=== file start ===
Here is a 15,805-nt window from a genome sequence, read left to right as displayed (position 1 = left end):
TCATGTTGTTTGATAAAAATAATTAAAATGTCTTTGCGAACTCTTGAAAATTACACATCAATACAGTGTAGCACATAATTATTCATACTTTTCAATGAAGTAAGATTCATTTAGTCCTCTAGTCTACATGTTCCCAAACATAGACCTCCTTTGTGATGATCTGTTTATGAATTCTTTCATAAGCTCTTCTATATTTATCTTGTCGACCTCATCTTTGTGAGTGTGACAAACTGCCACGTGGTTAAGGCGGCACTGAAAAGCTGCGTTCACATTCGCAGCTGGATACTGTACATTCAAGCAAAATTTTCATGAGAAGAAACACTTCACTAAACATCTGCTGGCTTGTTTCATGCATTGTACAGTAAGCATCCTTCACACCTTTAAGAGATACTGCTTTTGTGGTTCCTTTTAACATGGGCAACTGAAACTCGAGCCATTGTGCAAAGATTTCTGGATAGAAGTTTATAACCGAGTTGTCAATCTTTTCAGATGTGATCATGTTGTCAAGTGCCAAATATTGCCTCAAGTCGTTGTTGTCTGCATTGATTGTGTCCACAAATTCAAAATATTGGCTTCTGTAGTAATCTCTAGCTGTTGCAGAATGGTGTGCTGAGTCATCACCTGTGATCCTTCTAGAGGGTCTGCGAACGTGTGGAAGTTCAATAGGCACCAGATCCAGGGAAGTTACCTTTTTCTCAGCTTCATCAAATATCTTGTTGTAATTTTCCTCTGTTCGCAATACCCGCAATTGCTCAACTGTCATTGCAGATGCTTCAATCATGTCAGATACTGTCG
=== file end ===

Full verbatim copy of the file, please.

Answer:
Here is a 15,805-nt window from a genome sequence, read left to right as displayed (position 1 = left end):
TCATGTTGTTTGATAAAAATAATTAAAATGTCTTTGCGAACTCTTGAAAATTACACATCAATACAGTGTAGCACATAATTATTCATACTTTTCAATGAAGTAAGATTCATTTAGTCCTCTAGTCTACATGTTCCCAAACATAGACCTCCTTTGTGATGATCTGTTTATGAATTCTTTCATAAGCTCTTCTATATTTATCTTGTCGACCTCATCTTTGTGAGTGTGACAAACTGCCACGTGGTTAAGGCGGCACTGAAAAGCTGCGTTCACATTCGCAGCTGGATACTGTACATTCAAGCAAAATTTTCATGAGAAGAAACACTTCACTAAACATCTGCTGGCTTGTTTCATGCATTGTACAGTAAGCATCCTTCACACCTTTAAGAGATACTGCTTTTGTGGTTCCTTTTAACATGGGCAACTGAAACTCGAGCCATTGTGCAAAGATTTCTGGATAGAAGTTTATAACCGAGTTGTCAATCTTTTCAGATGTGATCATGTTGTCAAGTGCCAAATATTGCCTCAAGTCGTTGTTGTCTGCATTGATTGTGTCCACAAATTCAAAATATTGGCTTCTGTAGTAATCTCTAGCTGTTGCAGAATGGTGTGCTGAGTCATCACCTGTGATCCTTCTAGAGGGTCTGCGAACGTGTGGAAGTTCAATAGGCACCAGATCCAGGGAAGTTACCTTTTTCTCAGCTTCATCAAATATCTTGTTGTAATTTTCCTCTGTTCGCAATACCCGCAATTGCTCAACTGTCATTGCAGATGCTTCAATCATGTCAGATACTGTCG